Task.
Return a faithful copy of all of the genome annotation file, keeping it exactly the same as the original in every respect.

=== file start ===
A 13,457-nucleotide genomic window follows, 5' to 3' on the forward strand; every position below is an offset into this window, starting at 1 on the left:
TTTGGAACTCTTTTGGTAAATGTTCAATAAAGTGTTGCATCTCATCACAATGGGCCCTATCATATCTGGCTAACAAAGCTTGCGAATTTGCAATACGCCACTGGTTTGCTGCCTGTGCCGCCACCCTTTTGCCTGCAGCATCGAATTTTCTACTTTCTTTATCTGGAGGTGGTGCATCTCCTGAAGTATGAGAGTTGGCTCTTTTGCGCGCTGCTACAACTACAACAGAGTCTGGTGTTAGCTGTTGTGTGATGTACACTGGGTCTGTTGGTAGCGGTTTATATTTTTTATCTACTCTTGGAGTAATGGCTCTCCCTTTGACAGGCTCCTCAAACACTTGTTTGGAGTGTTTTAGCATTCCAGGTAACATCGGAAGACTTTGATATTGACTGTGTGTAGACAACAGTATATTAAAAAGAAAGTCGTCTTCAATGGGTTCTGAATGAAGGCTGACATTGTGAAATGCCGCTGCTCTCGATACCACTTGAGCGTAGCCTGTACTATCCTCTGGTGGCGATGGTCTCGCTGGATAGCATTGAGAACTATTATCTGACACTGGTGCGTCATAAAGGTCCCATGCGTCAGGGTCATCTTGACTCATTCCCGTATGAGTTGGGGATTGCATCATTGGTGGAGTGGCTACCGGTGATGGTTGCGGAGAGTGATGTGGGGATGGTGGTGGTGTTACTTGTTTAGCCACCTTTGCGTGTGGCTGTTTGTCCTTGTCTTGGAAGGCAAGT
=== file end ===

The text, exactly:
A 13,457-nucleotide genomic window follows, 5' to 3' on the forward strand; every position below is an offset into this window, starting at 1 on the left:
TTTGGAACTCTTTTGGTAAATGTTCAATAAAGTGTTGCATCTCATCACAATGGGCCCTATCATATCTGGCTAACAAAGCTTGCGAATTTGCAATACGCCACTGGTTTGCTGCCTGTGCCGCCACCCTTTTGCCTGCAGCATCGAATTTTCTACTTTCTTTATCTGGAGGTGGTGCATCTCCTGAAGTATGAGAGTTGGCTCTTTTGCGCGCTGCTACAACTACAACAGAGTCTGGTGTTAGCTGTTGTGTGATGTACACTGGGTCTGTTGGTAGCGGTTTATATTTTTTATCTACTCTTGGAGTAATGGCTCTCCCTTTGACAGGCTCCTCAAACACTTGTTTGGAGTGTTTTAGCATTCCAGGTAACATCGGAAGACTTTGATATTGACTGTGTGTAGACAACAGTATATTAAAAAGAAAGTCGTCTTCAATGGGTTCTGAATGAAGGCTGACATTGTGAAATGCCGCTGCTCTCGATACCACTTGAGCGTAGCCTGTACTATCCTCTGGTGGCGATGGTCTCGCTGGATAGCATTGAGAACTATTATCTGACACTGGTGCGTCATAAAGGTCCCATGCGTCAGGGTCATCTTGACTCATTCCCGTATGAGTTGGGGATTGCATCATTGGTGGAGTGGCTACCGGTGATGGTTGCGGAGAGTGATGTGGGGATGGTGGTGGTGTTACTTGTTTAGCCACCTTTGCGTGTGGCTGTTTGTCCTTGTCTTGGAAGGCAAGT